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And the (Ahem) Winner Is...

When an advertisement came across her desk last month for the Messiest Desk Contest, Felicia Leveille, administrative assistant in French language and literature, knew the obvious candidate.

Down the hall from her office in Wright Hall is a 12-by-12-foot room that houses a collection of papers, books, office supplies and academic debris that the most devoted of compulsive hoarders would admire: the office of Peter I. Rose, Sophia Smith Professor of Sociology and Anthropology.

And inside his infamous clutter of an office, which dutifully houses his decades worth of forms, letters, writings, research documents, periodicals -- and multiple copies of all -- was the winner of the Messiest Desk Contest. The winning desk, that is, was presumed to be somewhere underneath its piled contents.

The Messiest Desk Contest was coordinated by Abeille Consulting, a professional organizing service in Amherst. The contest was conducted among all Five College faculty and staff and, as such, one must presume some stiff competition.

Leveille urged Rose to submit his desk. “As soon as I saw that contest flier, I knew he was a sure winner,” she says.

Entrants were required to submit a photo of their desk along with a letter or poem “expressing your plea for help,” says the contest flier.

When contest organizer April Gallagher, who runs Abeille Consulting, received pictures of Rose’s office along with a poem he wrote that encapsulates the occasion, she had her winner.

“Your poem expresses a desire and willingness to have order in your office and the photos clearly demonstrate the need,” she wrote in her congratulatory letter informing Rose of his dubious award. “I hope you’re not too disappointed that you’re the winner.”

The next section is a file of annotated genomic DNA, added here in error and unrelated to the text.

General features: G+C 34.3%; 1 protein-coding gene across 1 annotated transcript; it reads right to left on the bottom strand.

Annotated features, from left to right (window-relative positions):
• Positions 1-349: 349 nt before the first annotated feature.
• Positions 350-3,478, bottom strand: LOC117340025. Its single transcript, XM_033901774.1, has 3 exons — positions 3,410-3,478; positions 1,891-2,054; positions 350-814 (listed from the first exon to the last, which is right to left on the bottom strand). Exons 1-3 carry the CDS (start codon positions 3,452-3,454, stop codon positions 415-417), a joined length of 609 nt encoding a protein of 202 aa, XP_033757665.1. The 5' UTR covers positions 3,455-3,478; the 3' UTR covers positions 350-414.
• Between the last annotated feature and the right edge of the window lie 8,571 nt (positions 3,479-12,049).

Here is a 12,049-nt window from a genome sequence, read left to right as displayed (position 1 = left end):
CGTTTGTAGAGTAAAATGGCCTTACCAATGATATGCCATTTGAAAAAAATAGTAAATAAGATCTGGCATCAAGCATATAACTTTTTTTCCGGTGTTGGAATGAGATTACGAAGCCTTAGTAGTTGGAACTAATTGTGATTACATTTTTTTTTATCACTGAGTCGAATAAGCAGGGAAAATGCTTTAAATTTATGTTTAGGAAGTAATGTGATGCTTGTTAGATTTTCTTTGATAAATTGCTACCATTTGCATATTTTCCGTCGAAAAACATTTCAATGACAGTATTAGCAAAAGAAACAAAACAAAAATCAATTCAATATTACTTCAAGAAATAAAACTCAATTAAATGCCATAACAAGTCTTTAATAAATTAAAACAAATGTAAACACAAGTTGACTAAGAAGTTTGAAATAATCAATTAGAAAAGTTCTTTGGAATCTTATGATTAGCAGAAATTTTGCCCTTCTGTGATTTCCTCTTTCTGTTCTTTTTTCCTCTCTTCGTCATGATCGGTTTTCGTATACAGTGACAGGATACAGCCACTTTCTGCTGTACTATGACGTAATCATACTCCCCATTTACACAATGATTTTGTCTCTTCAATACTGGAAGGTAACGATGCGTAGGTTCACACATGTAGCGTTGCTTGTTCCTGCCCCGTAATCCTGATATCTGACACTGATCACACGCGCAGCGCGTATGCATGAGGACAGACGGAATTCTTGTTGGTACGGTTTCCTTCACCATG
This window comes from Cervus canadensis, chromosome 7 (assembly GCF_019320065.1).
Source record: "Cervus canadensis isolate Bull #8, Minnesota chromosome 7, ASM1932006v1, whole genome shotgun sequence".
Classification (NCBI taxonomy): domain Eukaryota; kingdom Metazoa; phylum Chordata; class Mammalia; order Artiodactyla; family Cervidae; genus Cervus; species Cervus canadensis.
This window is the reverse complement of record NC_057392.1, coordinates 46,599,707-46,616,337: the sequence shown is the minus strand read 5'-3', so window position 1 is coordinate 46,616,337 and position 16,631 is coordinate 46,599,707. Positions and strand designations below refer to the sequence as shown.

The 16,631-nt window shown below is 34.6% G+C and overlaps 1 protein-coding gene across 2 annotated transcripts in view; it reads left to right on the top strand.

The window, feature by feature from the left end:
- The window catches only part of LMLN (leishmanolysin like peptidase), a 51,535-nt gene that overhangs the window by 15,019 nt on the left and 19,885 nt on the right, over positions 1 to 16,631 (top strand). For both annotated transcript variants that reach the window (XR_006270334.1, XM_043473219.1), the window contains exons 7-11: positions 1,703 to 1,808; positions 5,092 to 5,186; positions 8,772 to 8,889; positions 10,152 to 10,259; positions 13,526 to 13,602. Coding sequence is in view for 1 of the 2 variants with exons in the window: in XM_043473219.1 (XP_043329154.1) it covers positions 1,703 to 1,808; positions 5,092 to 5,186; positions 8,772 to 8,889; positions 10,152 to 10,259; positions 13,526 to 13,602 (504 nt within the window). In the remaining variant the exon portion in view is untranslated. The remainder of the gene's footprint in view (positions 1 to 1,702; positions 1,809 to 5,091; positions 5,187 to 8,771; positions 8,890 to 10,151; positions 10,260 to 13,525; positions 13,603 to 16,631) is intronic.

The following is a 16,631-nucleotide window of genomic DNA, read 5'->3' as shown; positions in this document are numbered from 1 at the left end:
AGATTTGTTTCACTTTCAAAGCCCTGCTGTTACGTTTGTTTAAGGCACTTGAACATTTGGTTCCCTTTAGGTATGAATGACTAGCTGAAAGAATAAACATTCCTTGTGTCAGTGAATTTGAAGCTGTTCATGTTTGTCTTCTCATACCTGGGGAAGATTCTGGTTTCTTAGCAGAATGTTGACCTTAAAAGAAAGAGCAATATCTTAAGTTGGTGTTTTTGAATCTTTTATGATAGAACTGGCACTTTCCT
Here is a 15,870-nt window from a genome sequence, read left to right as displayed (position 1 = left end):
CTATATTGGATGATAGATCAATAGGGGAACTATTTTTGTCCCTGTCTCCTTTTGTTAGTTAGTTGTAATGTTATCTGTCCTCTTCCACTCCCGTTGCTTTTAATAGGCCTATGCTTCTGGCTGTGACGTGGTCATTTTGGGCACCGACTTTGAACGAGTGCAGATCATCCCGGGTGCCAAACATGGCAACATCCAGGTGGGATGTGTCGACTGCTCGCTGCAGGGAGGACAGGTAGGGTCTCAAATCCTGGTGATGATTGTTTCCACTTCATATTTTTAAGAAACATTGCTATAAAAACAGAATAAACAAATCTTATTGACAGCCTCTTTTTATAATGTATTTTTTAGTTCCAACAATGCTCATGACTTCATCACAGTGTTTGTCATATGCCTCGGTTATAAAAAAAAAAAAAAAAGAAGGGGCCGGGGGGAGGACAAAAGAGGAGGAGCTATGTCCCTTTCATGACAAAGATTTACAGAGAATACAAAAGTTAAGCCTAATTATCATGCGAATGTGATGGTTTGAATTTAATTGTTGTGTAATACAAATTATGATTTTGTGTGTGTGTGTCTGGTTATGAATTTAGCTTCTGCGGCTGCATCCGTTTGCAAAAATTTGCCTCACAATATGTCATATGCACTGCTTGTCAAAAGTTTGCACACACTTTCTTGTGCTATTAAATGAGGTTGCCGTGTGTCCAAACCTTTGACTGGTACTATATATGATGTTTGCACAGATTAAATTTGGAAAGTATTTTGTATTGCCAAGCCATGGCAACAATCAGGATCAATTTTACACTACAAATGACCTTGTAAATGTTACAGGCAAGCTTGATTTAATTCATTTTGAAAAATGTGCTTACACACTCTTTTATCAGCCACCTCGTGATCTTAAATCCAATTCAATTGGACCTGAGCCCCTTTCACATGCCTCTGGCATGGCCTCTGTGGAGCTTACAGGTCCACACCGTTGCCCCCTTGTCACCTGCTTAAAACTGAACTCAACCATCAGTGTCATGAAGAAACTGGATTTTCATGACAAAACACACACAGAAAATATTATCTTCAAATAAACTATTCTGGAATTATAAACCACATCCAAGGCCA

With his distinction, Rose will receive six hours of organizing help from professionals at Abeille, plus a gift certificate for Staples Office Products, which partly sponsored the contest.

Together, promises Gallagher, “we will turn your office into a space where you will be productive, efficient, at peace and no longer the subject to any of your colleagues’ snide comments! You’ll be able to find every paper (and book), you’ll be aware of all the gems you’re holding on to, and you won’t waste any more time searching for misplaced items.”

For his part, Rose, who will retire at the end of this year, insists that he knows the precise location of every item in his crowded office, and can put his hand on any piece of information at a moment’s notice.

He welcomes Gallagher’s attempt to straighten up the office he has occupied for 41 years. But, understandably, he’s skeptical. If, in six hours, the Abeille professionals are unabl .

 
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